Karachi: Women have not been given the right to demand divorce in Islam; it is only the right of men to divorce women, Jamaat-e-Islami Sindh Amir Asad Ullah Bhutto said. He disagreed with recommendations made by the Council of Islamic Ideology (CII) and said that these were against the Qura’an and Sunnah. He also lambasted the media, claiming it was preaching obscenity.
He was speaking at a seminar organized by Aurat Foundation to discuss the recommendations of the CII pertaining to divorce, custody of children and maintenance allowance for women after divorce, etc.
“The CII has made recommendations on this sensitive issue when many of our friends have resigned from the assembly,” Bhutto said, adding that the CII should work under the Constitution and in accordance with the Objective Resolution.
Zulfikar Ali Bhutto also emphasized the “Islamic way of life,” he said, adding, that was why there was a consensus among different parties on the 1973 Constitution.
He said there were many interpretations of Qura’an and Sunnah but only those acceptable by the majority were applicable and that was the reason that the concept of “Ijmah” became important.
Bhutto further said when President Ayub Khan introduced the Muslim Family Laws in 1961, religious parties opposed the move and there was no need of any new law pertaining to divorce, custody of children and maintenance allowance since several laws already exist to address these problems.
He regretted that despite these laws there were tragedies such as Tasleem Solangi case, while women were buried alive in Balochistan.
Justice (Retd) Shaiq Usmani, however, had a differing point of view. Marriage in Islam, unlike Christianity, is a “contract” and, therefore, there is no harm in making a written agreement if the Â“contract” is broken and a woman opts for divorce, he said. “The relationship between men and women is a human affair; it’s not a religious problem,” Justice Usmani said. “Nobody benefits from an unhappy home.”
He said that the CII recommendations needed to be discussed and debated but should not be made a war between Islam and infidelity.
“It’s the greatness of Islam that it made marriage a contract,” he said. Had anybody been absolute, there would have been no development in law, he added.
He said Islam was a “dynamic religion” and it was but natural that law changes with the change in time.
He said people in Pakistan were still following the laws made by colonial masters. Muslim Family Laws were made in 1961 during the era of the then president Ayub Khan and many developments have occurred since then.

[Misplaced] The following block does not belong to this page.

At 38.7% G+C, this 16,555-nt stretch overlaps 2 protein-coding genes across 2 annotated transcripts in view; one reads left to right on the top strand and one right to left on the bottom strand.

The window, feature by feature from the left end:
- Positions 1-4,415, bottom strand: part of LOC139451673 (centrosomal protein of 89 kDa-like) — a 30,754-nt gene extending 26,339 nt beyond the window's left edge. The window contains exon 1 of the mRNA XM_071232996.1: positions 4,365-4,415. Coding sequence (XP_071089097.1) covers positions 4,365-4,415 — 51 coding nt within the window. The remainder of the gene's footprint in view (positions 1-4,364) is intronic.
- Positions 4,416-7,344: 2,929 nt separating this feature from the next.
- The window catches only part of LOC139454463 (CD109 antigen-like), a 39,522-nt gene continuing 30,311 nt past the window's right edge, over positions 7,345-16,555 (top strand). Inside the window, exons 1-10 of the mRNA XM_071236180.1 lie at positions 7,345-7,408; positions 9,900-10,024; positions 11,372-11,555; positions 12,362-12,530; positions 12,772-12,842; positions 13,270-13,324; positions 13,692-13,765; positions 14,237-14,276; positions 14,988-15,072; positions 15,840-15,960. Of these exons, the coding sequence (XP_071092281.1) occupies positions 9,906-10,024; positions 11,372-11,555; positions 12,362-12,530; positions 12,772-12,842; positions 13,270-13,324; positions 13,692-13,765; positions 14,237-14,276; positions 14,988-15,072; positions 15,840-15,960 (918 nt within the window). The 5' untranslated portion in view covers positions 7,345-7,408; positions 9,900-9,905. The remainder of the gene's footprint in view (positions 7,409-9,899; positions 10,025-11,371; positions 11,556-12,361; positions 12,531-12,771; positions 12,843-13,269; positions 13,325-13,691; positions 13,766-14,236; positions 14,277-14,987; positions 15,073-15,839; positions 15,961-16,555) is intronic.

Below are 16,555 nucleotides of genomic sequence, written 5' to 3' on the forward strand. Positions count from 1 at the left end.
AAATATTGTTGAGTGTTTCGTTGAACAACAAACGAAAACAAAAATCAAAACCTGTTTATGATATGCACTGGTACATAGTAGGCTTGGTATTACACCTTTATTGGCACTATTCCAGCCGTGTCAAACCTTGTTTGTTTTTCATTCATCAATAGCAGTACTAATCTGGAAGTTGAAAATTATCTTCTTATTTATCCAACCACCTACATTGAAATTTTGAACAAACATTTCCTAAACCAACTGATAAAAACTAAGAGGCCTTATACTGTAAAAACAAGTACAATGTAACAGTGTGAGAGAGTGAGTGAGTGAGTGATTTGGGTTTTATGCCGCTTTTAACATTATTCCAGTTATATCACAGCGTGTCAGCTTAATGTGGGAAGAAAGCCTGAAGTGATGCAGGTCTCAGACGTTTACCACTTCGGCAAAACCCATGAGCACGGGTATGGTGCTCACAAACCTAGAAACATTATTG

He said constituent assemblies were made to make law but unfortunately they were not allowed to function for decades in Pakistan.
Eminent philosopher and CII Member Prof. Manzoor Uddin Ahmed said debate was necessary for law-making. People sitting in the CII were enlightened people and would welcome difference of opinion.
He said that the CII did not function under the directives of a government official or a ministry and was only answerable to the parliament.
He said from time to time, the parliament used to ask CII about its opinion on a law and the former was not against Qura’an and Sunnah.
However, CII has recommended certain changes in “Nikahnama” and was in favour of registration of divorce because just as marriage was a “contract” amongst two beings in Islam, and was registered, dissolution of marriage should also be registered.
Dr. Shakeel Auoh, Professor at the University of Karachi, said the word “Khula” was not in Qura’an, adding, even religious people did not follow the directives of Qura’an when they were divorcing their wives.
He said divorce from a woman (Khula) was only acceptable when she was clean, and instead of 90 days the timeframe for “Khula” should be 120 days since there was possibility of reconciliation between husband and wife.
He, however, expressed surprise that why certain people were critical on the registration of divorce.
Earlier, Aurat Foundation Executive Director Anis Haroon said the CII had made certain recommendations that would provide some relief to women but a thorough debate has not taken place on these recommendations as yet.
Source: The News